Waking To Dream

“Here is a definition of the word beauty I like: the quality present in a thing that gives intense pleasure and deep satisfaction to the mind through the manifestation of a meaningful pattern or design.”
– Her, Other Bodies

Why do we need to dream? In Jonah Lehrer’s beautiful essay of the same name, dreams are much more than “neural babble, but are instead layered with significance and substance.” The essay speculates that dreams serve three essential functions:

  • Strengthening important memories by replaying them and linking them to similar past experiences
  • Consolidating memories by deciding what events from the day to forget
  • Juxtaposing new memories with seemingly unlike older memories to see if unexpected patterns and connections emerge (hence, bizarro dreams)

This last potential function is inherently connected to creativity. Our capacity as artists to see unexpected patterns and connect unlike things through juxtaposition is at the heart of the creative process. The essay shares several studies that link sleep to enhanced creativity.

And as Jonah Lehrer will be the keynote speaker for the upcoming TCG 2010 National Conference (disclosure: my employer), I wondered if we could travel a little further down this hypothetical road and imagine how theatre connects to dreaming and memory.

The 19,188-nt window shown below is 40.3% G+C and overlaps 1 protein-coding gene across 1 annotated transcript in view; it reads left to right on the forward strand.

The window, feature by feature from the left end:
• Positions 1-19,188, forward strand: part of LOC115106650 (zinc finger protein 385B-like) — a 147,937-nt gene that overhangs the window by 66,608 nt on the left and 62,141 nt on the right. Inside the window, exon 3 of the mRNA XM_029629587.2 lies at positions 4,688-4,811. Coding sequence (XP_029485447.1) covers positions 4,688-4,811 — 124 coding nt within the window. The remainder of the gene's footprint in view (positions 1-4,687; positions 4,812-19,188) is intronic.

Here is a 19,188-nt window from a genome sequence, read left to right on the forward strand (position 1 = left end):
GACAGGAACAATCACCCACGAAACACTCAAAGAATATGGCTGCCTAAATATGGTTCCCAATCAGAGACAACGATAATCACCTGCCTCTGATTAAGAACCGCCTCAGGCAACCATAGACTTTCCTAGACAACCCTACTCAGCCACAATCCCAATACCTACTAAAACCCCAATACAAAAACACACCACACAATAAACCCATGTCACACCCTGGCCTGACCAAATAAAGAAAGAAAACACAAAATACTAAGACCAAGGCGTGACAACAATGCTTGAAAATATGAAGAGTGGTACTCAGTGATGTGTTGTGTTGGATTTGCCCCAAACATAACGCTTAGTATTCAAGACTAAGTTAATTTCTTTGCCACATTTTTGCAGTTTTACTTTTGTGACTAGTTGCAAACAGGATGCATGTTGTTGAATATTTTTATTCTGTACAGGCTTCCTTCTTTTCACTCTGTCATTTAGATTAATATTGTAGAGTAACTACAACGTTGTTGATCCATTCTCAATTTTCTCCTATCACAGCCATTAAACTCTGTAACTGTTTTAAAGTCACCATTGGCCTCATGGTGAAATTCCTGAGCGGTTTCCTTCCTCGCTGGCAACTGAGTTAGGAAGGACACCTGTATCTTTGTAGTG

It begins with the evolutionary hypothesis that pattern recognition is essential to survival. Our capacity to notice unexpected patterns allowed us to better predict future outcomes. Over time, that capacity to understand patterns became so deeply ingrained in our consciousness (perhaps even giving rise to consciousness) that this capacity became pleasurable. It became what we call beauty.

Our capacity for beauty, for pleasure in the manifestation of a meaningful pattern or design, is linked directly to our capacity to survive. With apologies to Oscar Wilde, all art may be useless, but our hunger and capacity for it is essential.

Back to Jonah Lehrer and dreaming. One thing may have stuck in your mind while reading the above – if dreaming is so important, why do we have to be unconscious while it happens? Lehrer speculates that the conscious mind cannot relinquish enough control to discover unexpected patterns and let go of useless memories.

So evolution told our consciousness to take a nap. The wild and bizarre juxtapositions of dreams are necessary for pattern recognition and memory maintenance; our consciousness would hold on to the wrong things (if it was willing to relinquish any memories at all) and see only predictable patterns.

It’s a strange thing: evolution would rather have us sleeping and completely defenseless than have our conscious minds solely responsible for the patterns of our memory. Sleep is like a stern parent, sending the conscious mind to bed so the difficult work and hard choices of assembling the self can begin.

Is it any wonder then we choose to sit in the dark and watch the pattern of a play unfold before us? It is a waking dream, where the artist assumes the role of our unconscious, but allows us to stay up late, juxtaposing unexpected connections and revealing unseen patterns, expanding our capacity to predict what may happen, helping us to remember the right things, and let go of the rest.

“…in time of lilacs who proclaim
the aim of waking is to dream
remember so (forgetting seem)…”
-e.e. cummings

Leave a comment